Dr Palmer in Conroe, TX with Reviews - YP.com
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09/05/2017
By: Christina H.
Dr. Rodney Jason Laningham, MD
He is condescending, rude and continually insists on disregarding patients concerns. He let my high blood pressure and heart rate go untreated for months, passing them off as me being nervous that particular day. End result- I had a seizure from a cardiac event while I was driving. My heart rat when paramedics arrived was 179. My blood pressure was 200/139. I am only 43 years old. After 5 days in the hospital all the specialist agreed he was neglectful of the condition and the incident could have been prevented with proper medical intervention at the first signs of symptoms. What made the situation most ridiculous was the fact that I saw him regularly each month.
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12/11/2015
By: Sd W.
Flowers, Larry, MD
Personal experience. Over medicated. Lithium poisoning. I went to hospital and got a new Dr. Quack!!
10/21/2014
By: Peter H.
Doucet, Timothy, MD
I think a doctor is responsible for the office staff he hires. His office staff gave their billing staff a wrong address for us. They will take no responsibility for it or fix it. For a $50 dollar bill they want $279 in late fees, for a bill we never received.
05/02/2013
By: theresan
Lake Conroe Family Practice
Kristy Karrol is the best! The wait is never long even if you are a walk-in. My son and I both use Kristy as our PCP. She has always gone the extra step to make sure all needs are met and I feel really comfortable asking any questions about my or my son's health issues.
09/11/2012
By: angie.lange.10
Lake Conroe Family Practice
I have been a going here for a month. I have had the best care from Kristy Carroll and the entire staff there. Received a referral the same day I was in the office. I will be with them for a long time to come.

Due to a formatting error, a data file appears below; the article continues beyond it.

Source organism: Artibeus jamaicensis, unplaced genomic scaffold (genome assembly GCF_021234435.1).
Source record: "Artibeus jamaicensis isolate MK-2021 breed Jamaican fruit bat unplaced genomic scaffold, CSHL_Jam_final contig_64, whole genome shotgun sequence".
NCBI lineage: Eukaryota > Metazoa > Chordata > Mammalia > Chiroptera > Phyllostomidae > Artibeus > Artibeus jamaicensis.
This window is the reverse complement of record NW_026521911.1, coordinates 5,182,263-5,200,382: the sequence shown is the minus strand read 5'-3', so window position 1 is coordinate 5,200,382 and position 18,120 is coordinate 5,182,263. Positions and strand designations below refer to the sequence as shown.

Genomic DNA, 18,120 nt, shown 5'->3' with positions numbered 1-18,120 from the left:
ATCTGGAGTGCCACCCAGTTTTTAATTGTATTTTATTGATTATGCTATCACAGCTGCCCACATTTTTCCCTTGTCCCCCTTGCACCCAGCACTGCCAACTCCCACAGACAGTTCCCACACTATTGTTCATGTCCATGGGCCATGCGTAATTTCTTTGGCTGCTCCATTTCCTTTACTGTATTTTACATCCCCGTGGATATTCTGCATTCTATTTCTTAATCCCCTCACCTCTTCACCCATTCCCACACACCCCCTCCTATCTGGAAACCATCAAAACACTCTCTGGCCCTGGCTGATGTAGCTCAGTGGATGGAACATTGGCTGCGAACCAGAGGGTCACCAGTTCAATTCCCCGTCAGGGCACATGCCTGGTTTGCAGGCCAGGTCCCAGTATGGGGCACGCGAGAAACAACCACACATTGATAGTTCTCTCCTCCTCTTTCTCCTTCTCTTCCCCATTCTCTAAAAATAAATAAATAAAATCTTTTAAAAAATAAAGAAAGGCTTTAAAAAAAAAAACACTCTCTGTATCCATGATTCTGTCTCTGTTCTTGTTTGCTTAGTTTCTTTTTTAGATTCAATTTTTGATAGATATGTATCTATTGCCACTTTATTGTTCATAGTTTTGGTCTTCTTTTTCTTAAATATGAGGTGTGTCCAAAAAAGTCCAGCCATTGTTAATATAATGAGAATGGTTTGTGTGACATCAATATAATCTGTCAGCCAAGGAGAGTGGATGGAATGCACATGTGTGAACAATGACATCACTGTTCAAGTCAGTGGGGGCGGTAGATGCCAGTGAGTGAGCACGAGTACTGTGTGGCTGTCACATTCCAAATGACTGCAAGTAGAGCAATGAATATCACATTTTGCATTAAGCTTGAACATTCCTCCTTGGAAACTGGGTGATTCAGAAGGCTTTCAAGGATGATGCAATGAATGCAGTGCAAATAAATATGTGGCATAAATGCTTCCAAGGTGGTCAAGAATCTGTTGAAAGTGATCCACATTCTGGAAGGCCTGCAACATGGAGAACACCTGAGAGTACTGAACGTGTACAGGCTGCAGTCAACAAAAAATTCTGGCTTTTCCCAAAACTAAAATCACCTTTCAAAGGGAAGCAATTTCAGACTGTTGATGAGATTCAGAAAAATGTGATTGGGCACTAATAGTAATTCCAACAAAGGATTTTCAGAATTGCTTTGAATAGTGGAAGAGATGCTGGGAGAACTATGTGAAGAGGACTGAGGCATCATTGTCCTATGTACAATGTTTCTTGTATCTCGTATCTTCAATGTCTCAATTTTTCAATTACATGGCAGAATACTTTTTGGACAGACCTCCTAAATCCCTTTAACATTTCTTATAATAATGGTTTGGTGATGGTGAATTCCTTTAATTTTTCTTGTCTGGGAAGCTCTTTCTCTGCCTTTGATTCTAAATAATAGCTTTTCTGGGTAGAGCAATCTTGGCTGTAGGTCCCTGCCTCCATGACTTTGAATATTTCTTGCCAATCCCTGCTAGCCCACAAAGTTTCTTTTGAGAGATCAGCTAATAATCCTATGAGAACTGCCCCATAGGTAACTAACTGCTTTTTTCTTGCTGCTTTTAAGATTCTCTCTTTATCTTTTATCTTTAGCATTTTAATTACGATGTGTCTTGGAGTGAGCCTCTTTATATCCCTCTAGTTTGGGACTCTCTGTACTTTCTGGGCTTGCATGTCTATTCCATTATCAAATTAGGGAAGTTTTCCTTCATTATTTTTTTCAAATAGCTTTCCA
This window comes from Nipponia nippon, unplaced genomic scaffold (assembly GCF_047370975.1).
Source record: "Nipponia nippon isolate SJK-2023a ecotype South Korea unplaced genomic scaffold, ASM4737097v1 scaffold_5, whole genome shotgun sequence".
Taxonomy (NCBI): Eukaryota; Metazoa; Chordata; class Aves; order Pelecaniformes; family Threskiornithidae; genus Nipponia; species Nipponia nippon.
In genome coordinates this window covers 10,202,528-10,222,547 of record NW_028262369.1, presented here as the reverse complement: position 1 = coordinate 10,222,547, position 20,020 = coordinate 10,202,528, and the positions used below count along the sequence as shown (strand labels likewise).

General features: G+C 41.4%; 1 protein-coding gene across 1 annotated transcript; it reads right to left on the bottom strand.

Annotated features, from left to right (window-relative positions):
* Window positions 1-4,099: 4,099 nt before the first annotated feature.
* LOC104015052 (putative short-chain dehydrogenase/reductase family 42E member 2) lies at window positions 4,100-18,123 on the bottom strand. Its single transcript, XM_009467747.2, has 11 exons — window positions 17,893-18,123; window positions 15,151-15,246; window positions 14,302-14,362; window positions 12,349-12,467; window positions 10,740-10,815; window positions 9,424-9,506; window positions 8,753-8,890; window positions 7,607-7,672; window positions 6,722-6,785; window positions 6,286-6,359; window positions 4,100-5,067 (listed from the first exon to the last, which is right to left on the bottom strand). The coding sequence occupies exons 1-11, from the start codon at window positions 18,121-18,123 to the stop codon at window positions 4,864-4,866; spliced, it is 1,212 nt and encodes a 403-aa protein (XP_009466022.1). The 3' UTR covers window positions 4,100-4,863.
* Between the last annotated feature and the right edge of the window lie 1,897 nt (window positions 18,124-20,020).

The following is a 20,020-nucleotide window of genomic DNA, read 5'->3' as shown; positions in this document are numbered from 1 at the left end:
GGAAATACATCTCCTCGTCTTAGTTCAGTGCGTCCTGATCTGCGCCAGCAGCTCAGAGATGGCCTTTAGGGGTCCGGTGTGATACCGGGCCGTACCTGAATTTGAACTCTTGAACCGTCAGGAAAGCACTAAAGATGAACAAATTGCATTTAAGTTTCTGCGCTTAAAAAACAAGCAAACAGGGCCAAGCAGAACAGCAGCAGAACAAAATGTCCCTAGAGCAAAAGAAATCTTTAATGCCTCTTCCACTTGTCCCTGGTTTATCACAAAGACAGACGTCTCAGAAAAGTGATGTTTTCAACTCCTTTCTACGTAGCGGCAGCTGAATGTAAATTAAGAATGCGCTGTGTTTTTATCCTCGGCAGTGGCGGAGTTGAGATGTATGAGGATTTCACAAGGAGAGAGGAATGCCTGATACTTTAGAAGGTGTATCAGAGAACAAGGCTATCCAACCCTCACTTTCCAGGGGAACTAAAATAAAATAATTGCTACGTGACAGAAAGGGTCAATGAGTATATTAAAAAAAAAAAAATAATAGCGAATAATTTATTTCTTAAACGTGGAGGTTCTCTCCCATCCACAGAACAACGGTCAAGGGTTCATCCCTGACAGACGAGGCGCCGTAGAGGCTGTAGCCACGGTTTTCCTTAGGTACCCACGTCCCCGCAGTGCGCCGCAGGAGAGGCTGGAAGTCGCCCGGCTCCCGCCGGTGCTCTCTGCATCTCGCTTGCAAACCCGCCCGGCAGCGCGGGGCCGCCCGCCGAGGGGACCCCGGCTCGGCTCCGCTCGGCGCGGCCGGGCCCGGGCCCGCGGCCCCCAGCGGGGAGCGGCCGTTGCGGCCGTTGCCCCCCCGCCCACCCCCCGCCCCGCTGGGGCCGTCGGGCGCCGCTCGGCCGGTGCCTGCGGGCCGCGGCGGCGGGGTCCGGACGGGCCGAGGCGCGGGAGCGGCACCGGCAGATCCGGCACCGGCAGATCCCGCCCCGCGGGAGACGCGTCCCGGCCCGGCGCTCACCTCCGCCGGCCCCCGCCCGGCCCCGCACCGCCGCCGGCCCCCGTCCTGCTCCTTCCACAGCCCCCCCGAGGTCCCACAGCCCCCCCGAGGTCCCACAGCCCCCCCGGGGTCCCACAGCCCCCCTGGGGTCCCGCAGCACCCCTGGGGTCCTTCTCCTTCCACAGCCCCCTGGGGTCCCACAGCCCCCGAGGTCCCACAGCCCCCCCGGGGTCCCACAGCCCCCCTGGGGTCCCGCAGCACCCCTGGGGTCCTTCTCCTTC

Tips & Advices
This depends on the facility. Patients should call to find out if they'll need a referral from their physician prior to making an appointment.
Aside from hyperbaric oxygen treatment, most wound care centers offer:
  • Debridement: The removal of dead skin and tissue surrounding the wound. This can be done surgically, using a whirlpool bath, syringes, enzymes that dissolve the tissue, or wet dressings that dry on the wound and absorb the dead tissue.
  • Dressing: Wrapping the wound in a protective film, gauze, gel, or foam.
  • Compression stockings: Tight-fitted fabric sheaths that encourage blood flow.
  • Artificial skin: A covering that is applied to the wound for several days as it heals.
  • Ultrasound: The use of sound waves to promote healing.
  • Growth factor therapy: The use of materials naturally produced by the body to encourage quick cell growth.
  • Negative pressure therapy: Creating a vacuum around a wound to encourage faster blood flow to the area.
Depending on where the treatment is administered, hyperbaric oxygen treatment  can cost $100- $1,000. After insurance is applied, patients may have a copay of $10 -$50 or a coinsurance fee of 10 percent to 50 percent.
Most wounds should heal within two to six weeks. An individual should seek chronic wound treatment if a wound has not begun to heal after two weeks or is not completely healed after six.
Most health insurance plans cover wound care. Patients should check with the clinic and their health insurance provider before seeking treatment to be sure.

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